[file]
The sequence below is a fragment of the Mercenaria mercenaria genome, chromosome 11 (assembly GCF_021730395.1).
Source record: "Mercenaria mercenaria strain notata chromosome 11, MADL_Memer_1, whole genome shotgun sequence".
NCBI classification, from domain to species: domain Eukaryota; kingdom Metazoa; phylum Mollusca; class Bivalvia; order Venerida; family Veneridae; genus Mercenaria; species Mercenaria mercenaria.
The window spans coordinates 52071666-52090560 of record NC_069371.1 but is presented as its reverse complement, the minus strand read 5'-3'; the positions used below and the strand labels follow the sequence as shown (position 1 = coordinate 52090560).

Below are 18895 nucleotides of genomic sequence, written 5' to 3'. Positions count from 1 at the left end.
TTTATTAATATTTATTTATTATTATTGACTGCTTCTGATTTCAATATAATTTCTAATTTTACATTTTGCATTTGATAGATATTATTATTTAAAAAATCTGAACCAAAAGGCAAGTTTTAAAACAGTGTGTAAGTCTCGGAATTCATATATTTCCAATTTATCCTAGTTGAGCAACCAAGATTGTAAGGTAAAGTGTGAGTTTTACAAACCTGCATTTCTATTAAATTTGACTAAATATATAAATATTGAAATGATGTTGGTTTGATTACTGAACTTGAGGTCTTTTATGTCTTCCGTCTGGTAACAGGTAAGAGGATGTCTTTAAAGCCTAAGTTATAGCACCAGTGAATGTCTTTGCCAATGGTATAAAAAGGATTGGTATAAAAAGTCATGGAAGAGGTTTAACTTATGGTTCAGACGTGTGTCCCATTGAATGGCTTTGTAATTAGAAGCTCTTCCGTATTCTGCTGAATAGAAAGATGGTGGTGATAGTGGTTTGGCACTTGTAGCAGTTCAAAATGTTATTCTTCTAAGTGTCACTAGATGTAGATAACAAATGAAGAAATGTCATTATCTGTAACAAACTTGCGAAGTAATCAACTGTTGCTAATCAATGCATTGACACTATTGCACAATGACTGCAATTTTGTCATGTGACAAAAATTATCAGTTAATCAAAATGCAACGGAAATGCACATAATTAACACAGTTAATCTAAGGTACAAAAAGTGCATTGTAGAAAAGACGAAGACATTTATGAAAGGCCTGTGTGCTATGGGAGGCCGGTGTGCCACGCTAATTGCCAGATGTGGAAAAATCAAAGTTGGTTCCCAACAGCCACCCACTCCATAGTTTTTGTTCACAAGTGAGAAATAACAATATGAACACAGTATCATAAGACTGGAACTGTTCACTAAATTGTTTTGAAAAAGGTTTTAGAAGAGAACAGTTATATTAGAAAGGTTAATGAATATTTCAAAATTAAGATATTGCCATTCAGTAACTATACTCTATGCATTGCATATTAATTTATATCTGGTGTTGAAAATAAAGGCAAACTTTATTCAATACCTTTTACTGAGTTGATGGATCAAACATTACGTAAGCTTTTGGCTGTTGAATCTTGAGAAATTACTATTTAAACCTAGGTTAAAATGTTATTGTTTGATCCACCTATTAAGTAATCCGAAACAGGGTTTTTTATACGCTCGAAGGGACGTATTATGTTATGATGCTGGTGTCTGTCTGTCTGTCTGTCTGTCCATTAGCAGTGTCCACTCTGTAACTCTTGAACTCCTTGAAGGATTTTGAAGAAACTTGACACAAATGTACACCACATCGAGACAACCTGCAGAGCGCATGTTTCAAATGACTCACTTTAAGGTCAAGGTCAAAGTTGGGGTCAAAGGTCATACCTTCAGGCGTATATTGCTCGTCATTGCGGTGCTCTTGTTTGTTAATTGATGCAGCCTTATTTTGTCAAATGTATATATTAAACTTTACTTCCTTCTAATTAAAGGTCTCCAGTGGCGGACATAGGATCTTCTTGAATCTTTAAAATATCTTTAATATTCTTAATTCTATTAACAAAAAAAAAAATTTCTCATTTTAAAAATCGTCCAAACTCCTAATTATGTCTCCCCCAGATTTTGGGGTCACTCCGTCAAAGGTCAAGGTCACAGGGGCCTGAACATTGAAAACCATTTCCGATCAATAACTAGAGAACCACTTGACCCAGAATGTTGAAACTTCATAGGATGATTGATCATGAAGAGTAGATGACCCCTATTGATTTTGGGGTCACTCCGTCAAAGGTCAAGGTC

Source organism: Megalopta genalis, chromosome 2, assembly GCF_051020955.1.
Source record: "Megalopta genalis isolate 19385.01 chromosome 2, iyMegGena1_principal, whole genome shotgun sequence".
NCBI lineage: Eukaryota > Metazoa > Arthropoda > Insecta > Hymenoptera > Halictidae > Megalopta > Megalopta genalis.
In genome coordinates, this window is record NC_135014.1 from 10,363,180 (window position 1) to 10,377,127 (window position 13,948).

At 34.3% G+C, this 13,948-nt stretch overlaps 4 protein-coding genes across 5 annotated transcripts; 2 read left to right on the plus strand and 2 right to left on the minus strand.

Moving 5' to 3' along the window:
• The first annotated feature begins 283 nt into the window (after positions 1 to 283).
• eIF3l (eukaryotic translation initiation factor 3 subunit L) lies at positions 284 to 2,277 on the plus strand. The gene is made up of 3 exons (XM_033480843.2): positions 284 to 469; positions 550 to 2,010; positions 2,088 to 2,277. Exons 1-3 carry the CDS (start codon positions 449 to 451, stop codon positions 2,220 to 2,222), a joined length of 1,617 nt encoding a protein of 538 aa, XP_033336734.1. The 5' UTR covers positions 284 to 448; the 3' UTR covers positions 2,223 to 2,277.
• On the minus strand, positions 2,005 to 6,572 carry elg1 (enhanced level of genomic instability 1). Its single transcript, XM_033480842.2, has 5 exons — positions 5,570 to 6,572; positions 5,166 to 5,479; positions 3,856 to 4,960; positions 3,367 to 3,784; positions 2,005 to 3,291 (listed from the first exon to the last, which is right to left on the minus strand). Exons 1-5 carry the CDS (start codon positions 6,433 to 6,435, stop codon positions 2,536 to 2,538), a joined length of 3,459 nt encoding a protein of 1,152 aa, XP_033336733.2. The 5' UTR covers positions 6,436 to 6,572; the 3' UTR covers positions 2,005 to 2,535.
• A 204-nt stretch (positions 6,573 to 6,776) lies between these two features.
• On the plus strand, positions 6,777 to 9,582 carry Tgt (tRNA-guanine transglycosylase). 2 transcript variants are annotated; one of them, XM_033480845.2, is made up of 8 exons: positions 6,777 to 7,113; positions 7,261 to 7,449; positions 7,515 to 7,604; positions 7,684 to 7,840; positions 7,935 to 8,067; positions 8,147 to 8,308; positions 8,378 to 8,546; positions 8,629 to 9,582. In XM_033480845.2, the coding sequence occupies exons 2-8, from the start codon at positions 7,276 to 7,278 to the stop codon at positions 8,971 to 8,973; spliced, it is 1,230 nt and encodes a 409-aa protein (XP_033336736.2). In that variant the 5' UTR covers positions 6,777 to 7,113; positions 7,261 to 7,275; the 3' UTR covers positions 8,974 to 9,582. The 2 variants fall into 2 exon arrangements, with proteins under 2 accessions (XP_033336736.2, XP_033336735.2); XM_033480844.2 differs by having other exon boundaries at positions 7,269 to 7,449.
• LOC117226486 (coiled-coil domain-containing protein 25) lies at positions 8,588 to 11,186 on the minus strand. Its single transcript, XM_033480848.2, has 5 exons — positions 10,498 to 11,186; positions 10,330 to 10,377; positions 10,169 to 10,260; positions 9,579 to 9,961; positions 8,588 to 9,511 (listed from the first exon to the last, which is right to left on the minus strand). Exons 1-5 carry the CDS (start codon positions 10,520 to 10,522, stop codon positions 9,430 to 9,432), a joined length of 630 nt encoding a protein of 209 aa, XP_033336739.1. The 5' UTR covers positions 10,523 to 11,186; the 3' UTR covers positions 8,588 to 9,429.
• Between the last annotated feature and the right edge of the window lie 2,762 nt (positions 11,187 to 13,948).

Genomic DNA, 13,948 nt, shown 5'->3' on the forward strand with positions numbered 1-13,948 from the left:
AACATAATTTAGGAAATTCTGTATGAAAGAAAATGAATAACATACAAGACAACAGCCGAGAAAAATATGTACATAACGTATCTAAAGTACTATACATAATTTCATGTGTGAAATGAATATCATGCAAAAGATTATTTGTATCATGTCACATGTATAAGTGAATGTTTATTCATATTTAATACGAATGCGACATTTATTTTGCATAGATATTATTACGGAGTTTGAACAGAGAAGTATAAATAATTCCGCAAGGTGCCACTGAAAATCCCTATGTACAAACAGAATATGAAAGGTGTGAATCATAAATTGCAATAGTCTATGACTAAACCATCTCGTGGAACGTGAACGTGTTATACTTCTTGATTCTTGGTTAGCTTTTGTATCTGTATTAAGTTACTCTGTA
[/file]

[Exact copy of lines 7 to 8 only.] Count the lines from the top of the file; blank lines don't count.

Source organism: Megalopta genalis, chromosome 2, assembly GCF_051020955.1.
Source record: "Megalopta genalis isolate 19385.01 chromosome 2, iyMegGena1_principal, whole genome shotgun sequence".